"A Poor Collector's Guide to Buying Great Art"

$51.95
  • "A Poor Collector's Guide to Buying Great Art"-Books-Home Smith

"A Poor Collector's Guide to Buying Great Art"

$51.95

Description

Today's art market is incredibly dynamic and with so much to see and explore it is no surprise that a growing number of people wish to start art collections of their own. However, the notoriously unpredictable and subjective nature of art collecting can make it a highly daunting task for those who are just starting out.

In A Poor Collector's Guide to Buying Great Art, veteran collector and Norwegian adventurer Erling Kagge offers sound advice to those who may enjoy art but lack experience in how the art market actually functions. Drawing on his own experiences both as a collector as well as a mountaineer, he tackles a variety of key issues such as getting started in the art market, trusting one's instincts, appraising the value of a piece as well as finding trustworthy partners.

This book will undoubtedly serve as a great companion to any fledgling collector or to any enthusiast who wants to learn more about the insular and often inexplicable world of the art market.

By: Erling Kagge

Release date: June 2015

Format: 6 3/4″ × 9 1/2″

Features: Full colour, hardcover, 192 pages.

 

Author Biography

In 1990, Erling Kagge and Børge Ousland became the first men ever to reach the North Pole unsupported. The expedition started from Ellesmere Island on March 8, 1990 and reached the North Pole 58 days later on May 4, 1990. They traveled approximately 800 kilometers on skis pulling their supplies on sledges.

Less than three years later, in 1992–93, Kagge completed the first unsupported expedition to the South Pole, covering the 814-mile (1,310 km) route in 50 days. Kagge had no radio contact to the outside world for the duration of this expedition, which was featured on the cover of the international edition of TIME magazine on March 1, 1993.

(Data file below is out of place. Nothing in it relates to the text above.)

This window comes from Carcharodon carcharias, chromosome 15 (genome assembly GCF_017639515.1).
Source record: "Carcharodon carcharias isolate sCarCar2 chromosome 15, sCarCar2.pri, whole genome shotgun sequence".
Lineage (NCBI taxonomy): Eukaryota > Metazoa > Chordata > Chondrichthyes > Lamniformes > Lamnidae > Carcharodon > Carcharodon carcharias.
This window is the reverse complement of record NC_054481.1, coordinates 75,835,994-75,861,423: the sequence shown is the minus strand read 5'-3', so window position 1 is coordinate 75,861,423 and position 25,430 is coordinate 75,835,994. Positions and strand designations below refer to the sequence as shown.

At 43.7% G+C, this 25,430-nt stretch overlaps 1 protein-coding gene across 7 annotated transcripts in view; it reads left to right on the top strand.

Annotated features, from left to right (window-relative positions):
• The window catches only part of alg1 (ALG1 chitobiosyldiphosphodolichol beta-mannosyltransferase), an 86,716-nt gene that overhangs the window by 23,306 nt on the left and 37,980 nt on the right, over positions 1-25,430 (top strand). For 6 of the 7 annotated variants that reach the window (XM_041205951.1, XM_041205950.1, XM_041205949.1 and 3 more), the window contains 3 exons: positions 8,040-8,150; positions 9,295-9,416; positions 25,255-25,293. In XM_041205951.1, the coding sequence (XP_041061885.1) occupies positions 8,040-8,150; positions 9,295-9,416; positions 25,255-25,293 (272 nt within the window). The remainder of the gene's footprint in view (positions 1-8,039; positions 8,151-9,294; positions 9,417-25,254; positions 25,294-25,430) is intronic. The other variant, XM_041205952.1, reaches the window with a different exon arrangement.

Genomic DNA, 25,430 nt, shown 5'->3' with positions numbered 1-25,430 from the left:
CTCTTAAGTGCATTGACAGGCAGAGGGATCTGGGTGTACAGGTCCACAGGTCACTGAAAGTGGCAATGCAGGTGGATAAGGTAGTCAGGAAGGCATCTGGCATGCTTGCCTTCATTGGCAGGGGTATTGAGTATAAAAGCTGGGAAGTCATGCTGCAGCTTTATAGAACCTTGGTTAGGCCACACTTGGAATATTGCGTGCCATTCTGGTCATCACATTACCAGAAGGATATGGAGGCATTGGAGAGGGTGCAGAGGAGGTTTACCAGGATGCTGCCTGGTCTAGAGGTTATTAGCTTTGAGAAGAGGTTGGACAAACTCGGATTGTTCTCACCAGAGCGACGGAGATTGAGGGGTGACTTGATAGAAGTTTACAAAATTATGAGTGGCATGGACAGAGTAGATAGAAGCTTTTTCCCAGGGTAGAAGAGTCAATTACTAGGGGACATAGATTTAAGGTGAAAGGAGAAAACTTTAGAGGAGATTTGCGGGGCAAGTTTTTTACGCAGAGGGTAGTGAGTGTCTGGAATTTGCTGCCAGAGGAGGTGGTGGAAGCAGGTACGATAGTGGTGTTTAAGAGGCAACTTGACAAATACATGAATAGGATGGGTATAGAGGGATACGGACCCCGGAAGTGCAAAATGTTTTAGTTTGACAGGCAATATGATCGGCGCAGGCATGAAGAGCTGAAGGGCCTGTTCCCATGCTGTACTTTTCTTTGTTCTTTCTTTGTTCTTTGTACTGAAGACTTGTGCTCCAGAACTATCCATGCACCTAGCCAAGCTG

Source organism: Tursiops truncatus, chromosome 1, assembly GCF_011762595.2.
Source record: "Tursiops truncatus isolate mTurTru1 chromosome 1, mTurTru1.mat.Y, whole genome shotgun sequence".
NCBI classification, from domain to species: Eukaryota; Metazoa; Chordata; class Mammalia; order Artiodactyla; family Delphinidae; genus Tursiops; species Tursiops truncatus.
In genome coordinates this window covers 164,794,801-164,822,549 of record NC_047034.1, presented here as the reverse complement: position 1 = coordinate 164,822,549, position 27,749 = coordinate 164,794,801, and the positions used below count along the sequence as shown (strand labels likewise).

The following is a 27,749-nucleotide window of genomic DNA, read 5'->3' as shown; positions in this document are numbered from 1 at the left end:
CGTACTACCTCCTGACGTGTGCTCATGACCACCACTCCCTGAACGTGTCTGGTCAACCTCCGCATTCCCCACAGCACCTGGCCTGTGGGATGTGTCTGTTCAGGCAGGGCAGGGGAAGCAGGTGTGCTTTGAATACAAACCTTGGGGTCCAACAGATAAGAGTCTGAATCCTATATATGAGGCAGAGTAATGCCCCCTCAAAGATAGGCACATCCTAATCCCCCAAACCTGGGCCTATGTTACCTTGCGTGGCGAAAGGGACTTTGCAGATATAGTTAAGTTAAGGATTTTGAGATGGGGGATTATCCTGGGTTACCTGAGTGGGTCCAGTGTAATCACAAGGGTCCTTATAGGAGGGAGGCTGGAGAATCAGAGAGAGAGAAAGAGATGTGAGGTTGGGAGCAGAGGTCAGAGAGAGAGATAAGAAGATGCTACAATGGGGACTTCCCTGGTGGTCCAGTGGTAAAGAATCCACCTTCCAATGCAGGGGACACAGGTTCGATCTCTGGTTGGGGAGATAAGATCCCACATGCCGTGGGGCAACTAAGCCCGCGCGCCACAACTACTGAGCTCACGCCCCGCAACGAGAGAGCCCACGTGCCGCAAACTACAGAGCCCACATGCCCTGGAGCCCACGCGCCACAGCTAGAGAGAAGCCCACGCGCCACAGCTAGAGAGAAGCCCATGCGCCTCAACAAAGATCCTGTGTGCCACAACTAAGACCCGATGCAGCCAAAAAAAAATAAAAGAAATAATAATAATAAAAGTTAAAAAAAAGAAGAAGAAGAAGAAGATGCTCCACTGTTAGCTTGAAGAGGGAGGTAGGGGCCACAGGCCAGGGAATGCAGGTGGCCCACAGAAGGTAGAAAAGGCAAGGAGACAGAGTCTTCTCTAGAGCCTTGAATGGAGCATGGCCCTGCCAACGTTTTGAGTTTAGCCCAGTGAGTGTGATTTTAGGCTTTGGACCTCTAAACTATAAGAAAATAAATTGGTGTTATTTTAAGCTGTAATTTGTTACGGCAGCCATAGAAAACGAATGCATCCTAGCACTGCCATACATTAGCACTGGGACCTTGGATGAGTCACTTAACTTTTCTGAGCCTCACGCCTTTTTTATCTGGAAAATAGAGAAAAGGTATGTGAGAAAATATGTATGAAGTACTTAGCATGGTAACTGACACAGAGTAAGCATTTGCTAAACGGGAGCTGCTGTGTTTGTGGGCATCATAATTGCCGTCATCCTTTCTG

In 1994, Kagge summited Mount Everest, thus becoming the first person to complete the "Three Poles Challenge". For two years during this period, Kagge worked as a lawyer for industrial giant Norsk Hydro.

After his record-breaking feat of reaching the "three poles", Kagge attended Cambridge University to study philosophy for three terms. In 1996, he founded Oslo-based publishing house, Kagge Forlag, which quickly grew to become one of Norway’s leading book publishing companies. In 2000 Kagge Forlag acquired one of Norway’s oldest publishing companies, J.M. Stenersens Forlag. Kagge and Stenersens published around 100 new titles in 2016.

Kagge has written seven books on exploration, philosophy and art collecting, which have been translated into several languages. He sometimes writes articles for newspapers and contributes to different books as well. Adventure and exploration remain intrinsic to his nature, and Kagge continues to do expeditions, although with a lower profile than in the nineties. In 2010 he and urban historian and photographer Steve Duncan descended into the sewers, subways and water tunnels of New York - walking for five days from the Bronx, via Manhattan, to the Atlantic Ocean. In 2012 he walked the entire length of Los Angeles' Sunset Boulevard over three days with screenwriter Petter Skavlan and gallerist Peder Lund.

In addition to running his publishing business and writing, Kagge is a leading collector of international contemporary art and Russian icons.Astrup Fearnley Museum for Modern Art displayed art from his collection through the summer of 2015. The New York Times has described Erling Kagge as "a fascinating man. He's a philosophical adventurer or perhaps an adventurous philosopher".

Kagge's book Silence: In the Age of Noise was broadcast as BBC Radio 4's Book of the Week in January 2019.

*Note from Home Smith: "Poor" is used as a tongue in-cheek phrase and it could be easily said that the Art purchases that Mr. Kagge makes reference to are not within reach for all budget types. That being said, we enjoy the insights and images and find the book is a delightful read, if more aspirational than the title may suggest.